The first line of therapy is typically medication, which either relaxes the prostate or shrinks it, according to Dr. Kaminetsky. But either class of medication can have sexual side effects, including erectile dysfunction or a decreased libido and orgasm, he said. Some medical procedures also carry the risk of sexual side effects, Dr. Kaminetsky said.
“The procedure I'm most excited about is called the iTind… It’s a temporary implant that we put into the prostate...,” he said. “What it does it is it remodels the prostate and gets very close to surgical results with no sexual side effects.”
The iTind is made up of three flexible nitinol (nickel titanium super alloy) struts that gently expand over a five- to seven-day period and does not require an overnight hospital stay. The temporary device is placed in the prostatic urethra during a procedure that can be done in a medical office. iTind reshapes the prostate by gently exerting pressure on the tissue to open three channels, allowing urine to flow and relieving lower urinary tract symptoms (LUTS) without the need for most patients to go home with a catheter.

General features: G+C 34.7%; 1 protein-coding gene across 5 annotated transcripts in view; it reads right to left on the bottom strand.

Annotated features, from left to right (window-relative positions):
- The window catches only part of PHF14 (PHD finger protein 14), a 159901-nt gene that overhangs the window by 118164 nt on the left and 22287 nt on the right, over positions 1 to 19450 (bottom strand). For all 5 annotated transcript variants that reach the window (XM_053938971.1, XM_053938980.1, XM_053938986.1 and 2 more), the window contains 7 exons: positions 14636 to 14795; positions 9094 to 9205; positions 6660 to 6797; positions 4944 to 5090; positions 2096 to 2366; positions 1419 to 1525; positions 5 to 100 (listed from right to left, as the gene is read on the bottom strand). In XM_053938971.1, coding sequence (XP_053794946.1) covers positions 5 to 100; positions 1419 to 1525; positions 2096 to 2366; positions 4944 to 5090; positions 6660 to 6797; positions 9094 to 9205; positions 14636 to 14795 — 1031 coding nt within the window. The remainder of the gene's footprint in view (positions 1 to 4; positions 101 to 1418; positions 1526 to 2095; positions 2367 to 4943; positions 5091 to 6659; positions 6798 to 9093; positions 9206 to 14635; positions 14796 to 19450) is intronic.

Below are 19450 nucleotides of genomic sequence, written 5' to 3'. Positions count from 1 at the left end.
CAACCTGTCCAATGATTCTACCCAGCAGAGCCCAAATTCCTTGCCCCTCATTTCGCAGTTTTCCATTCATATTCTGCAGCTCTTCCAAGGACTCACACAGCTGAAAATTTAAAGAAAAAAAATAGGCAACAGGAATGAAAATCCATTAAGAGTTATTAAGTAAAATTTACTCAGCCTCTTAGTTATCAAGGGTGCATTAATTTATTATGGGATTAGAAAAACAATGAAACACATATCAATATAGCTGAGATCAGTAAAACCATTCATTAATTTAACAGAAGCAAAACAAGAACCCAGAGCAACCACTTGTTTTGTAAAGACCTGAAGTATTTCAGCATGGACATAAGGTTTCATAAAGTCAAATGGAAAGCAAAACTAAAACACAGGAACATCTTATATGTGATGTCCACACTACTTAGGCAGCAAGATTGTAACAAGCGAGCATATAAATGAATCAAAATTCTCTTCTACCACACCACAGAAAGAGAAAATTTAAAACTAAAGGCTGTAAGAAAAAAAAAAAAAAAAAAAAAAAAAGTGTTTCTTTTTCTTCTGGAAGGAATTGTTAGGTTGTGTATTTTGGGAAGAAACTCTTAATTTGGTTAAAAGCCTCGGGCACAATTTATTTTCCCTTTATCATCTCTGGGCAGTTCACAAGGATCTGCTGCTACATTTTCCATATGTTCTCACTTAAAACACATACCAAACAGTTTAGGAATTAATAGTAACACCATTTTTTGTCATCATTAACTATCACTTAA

A studyii has shown that the iTind procedure preserves sexual function for men with an enlarged prostate, and without a permanent implant, the procedure does not hamper any future treatment options. Implantation of the iTind device may cause urinary urgency, pelvic discomfort, dysuria or hematuria. In rare cases, iTind may cause urinary tract infection or acute urinary retention.
Dr. Kaminetsky urged men to take advantage of the treatment options available and reminded those in their lives to keep an eye out for warning signs of an enlarged prostate.
“If you see your friend or partner is running to the bathroom more than he should, or even if he’s not, he should every year come and get a prostate check and get his PSA (prostate-specific antigen) checked and make sure he doesn’t have prostate cancer,” Dr. Kaminetsky said.
"Don’t suffer silently.”
iUrologyhealth.org, Urology A-Z
iiChughtai B, Elterman D, Shore N, et al. The iTind Temporarily Implanted Nitinol Device for the Treatment of Lower Urinary Tract Symptoms Secondary to Benign Prostatic Hyperplasia: A Multicenter, Randomized, Controlled Trial [published online ahead of print, 2020 Dec 26]. Urology. 2020; S0090-4295(20)31520-X. DOI: 10.1016/j.urology.2020.12.022